It took two years and two months, but for the first time ever I’m shut down due to weather.
Since my trailer was empty I drove carefully the last 20 miles into Ardmore this morning. The freeway and ramps were slick, though there wasn’t much accumulation at the time. The guards at the Circuit City DC were a bit amazed anyone was showing up to haul their stuff today, but I grinned my way through the cavity check and exchanged trailers anyway.
After getting everything configured and my log updated, I drove next door to use the restroom and snapped some pics:
Unfortunately, it went downhill from there.
Heading north from Ardmore is one of the few hills worth mentioning in the state of Oklahoma. It isn’t particularly steep or twisty, but toss in a heapin’ helpin’ of frozen rain, ice, a smidge of sand and a generous dollop of snow and it is a real humdinger, pard!
Though you can’t tell it in the pictures, the trailer I picked up is one of the few in our fleet with super single tires so for only the second time at Hill Bros all my tires except for the steers are super singles. For non truckers, this means that instead of having two tires at the end of each axle, you have one larger one:
I personally like running this type of tire. They weigh considerably less than a pair smaller tires (and the pair of rims that go along with them), they last a very long time if you treat them right and they are about 4-5% more efficient going down the road, due to much thicker and stiffer sidewalls which reduce the amount of flex that heavy loads cause. Some drivers complain that they don’t handle rain, snow and ice as well but I’ve not found that to be the case.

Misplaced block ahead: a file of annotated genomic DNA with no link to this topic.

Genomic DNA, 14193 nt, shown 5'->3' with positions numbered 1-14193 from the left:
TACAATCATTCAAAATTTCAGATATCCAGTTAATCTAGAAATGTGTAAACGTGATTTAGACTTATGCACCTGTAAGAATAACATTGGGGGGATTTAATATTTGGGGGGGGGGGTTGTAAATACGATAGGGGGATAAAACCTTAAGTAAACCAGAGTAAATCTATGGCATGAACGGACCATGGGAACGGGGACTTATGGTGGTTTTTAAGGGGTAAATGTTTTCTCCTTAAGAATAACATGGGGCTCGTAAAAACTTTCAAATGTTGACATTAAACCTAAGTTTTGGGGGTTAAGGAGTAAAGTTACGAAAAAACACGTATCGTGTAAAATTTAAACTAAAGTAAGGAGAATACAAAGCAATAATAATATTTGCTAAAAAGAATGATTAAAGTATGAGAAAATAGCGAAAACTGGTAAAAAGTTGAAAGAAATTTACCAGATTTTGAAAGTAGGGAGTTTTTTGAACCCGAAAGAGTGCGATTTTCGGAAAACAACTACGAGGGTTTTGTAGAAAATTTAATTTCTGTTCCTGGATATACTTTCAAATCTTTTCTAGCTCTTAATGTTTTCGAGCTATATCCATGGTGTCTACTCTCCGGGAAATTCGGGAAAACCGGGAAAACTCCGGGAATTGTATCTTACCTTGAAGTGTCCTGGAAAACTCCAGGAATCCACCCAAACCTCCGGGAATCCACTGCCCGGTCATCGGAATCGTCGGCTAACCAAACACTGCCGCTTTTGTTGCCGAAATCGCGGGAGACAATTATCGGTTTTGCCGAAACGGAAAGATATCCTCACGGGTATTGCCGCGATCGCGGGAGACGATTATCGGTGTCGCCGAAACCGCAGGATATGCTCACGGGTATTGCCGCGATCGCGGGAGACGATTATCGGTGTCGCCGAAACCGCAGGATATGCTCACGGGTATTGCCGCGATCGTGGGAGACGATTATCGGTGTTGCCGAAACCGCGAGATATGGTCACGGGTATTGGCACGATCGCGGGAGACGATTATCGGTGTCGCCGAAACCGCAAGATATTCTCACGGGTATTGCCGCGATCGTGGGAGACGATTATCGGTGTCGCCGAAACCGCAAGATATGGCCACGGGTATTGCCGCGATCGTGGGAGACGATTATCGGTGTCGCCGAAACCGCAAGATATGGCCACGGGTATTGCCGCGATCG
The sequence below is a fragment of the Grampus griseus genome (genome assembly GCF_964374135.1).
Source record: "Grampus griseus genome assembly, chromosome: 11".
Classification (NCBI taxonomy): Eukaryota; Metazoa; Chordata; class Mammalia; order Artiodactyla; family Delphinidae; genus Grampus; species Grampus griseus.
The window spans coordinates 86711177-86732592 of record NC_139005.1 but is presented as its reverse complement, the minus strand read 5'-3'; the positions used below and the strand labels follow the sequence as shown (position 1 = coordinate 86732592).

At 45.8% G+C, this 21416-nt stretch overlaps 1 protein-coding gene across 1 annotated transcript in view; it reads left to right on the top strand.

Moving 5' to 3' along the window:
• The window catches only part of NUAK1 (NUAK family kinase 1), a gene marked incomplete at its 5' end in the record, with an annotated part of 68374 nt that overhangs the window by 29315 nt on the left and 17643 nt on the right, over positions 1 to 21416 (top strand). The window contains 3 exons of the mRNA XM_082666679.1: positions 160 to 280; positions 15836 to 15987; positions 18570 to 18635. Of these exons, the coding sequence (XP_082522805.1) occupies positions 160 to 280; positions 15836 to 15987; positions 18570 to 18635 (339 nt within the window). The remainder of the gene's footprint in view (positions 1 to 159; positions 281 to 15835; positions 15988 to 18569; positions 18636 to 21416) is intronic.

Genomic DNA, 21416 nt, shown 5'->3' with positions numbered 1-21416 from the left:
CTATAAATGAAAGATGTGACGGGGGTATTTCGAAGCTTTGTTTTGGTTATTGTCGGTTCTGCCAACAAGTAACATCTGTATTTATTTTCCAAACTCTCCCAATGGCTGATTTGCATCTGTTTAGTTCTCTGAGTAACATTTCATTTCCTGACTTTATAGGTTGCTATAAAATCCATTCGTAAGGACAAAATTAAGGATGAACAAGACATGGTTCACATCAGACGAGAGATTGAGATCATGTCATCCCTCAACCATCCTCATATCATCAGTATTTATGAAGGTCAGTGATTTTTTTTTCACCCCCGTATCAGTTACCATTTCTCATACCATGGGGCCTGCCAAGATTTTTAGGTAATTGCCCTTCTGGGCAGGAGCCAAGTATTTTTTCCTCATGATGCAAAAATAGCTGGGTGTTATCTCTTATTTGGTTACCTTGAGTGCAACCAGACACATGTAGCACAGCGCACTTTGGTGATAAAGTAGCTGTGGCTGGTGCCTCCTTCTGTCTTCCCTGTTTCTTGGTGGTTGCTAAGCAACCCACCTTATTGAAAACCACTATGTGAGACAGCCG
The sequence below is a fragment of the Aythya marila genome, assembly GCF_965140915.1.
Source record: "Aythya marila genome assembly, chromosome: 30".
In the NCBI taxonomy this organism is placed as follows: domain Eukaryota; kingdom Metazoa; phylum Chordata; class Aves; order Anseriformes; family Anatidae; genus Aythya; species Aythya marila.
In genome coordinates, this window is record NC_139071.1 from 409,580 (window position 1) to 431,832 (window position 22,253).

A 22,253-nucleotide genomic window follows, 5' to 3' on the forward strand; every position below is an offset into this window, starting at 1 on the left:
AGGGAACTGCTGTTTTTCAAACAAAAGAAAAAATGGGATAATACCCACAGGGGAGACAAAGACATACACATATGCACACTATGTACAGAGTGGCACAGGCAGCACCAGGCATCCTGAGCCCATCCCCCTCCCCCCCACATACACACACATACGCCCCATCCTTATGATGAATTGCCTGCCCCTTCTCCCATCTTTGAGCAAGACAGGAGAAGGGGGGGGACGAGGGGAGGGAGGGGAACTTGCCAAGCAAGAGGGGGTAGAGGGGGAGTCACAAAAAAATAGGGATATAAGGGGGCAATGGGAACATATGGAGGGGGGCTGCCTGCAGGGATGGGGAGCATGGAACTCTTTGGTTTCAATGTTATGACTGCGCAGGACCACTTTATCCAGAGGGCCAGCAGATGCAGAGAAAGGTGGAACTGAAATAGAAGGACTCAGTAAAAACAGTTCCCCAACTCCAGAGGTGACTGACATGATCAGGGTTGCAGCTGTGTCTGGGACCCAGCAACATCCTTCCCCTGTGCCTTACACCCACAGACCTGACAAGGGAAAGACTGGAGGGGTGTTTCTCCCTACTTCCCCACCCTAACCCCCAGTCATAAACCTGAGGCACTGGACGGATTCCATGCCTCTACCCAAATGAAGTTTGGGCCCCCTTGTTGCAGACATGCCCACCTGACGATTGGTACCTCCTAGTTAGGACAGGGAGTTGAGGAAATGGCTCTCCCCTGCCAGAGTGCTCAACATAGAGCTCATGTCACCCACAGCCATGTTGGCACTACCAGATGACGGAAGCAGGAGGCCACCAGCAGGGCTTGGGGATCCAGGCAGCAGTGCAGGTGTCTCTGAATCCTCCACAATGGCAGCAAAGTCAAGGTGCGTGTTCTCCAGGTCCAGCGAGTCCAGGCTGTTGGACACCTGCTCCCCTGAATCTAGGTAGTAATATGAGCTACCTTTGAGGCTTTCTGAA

Anyway, after what passes as hills in Oklahoma the weather got much worse. There was so much freezing rain packed down onto the road bed it formed “ribs”, like expansion joints in concrete, and the ride went to hell quickly. More snow and ice was falling and there was little or no plowing being done so there quickly became tall furrows of ice and snow between the lanes making lane changes dicey. Drivers in cars and SUVs (“four wheelers”, in trucker parlance) became a real menace, moving out in front of you with little notice or concern about your momentum.
I passed the time as I wrestled my truck down the road listening to the CB. Drivers heading down from the north reported it only got worse up to the Tulsa, Oklahoma and Salina, Kansas areas so once I reached my fuel stop at the Flying J on the east side of OKC I called it a day.
For the first time ever, the weather beat me.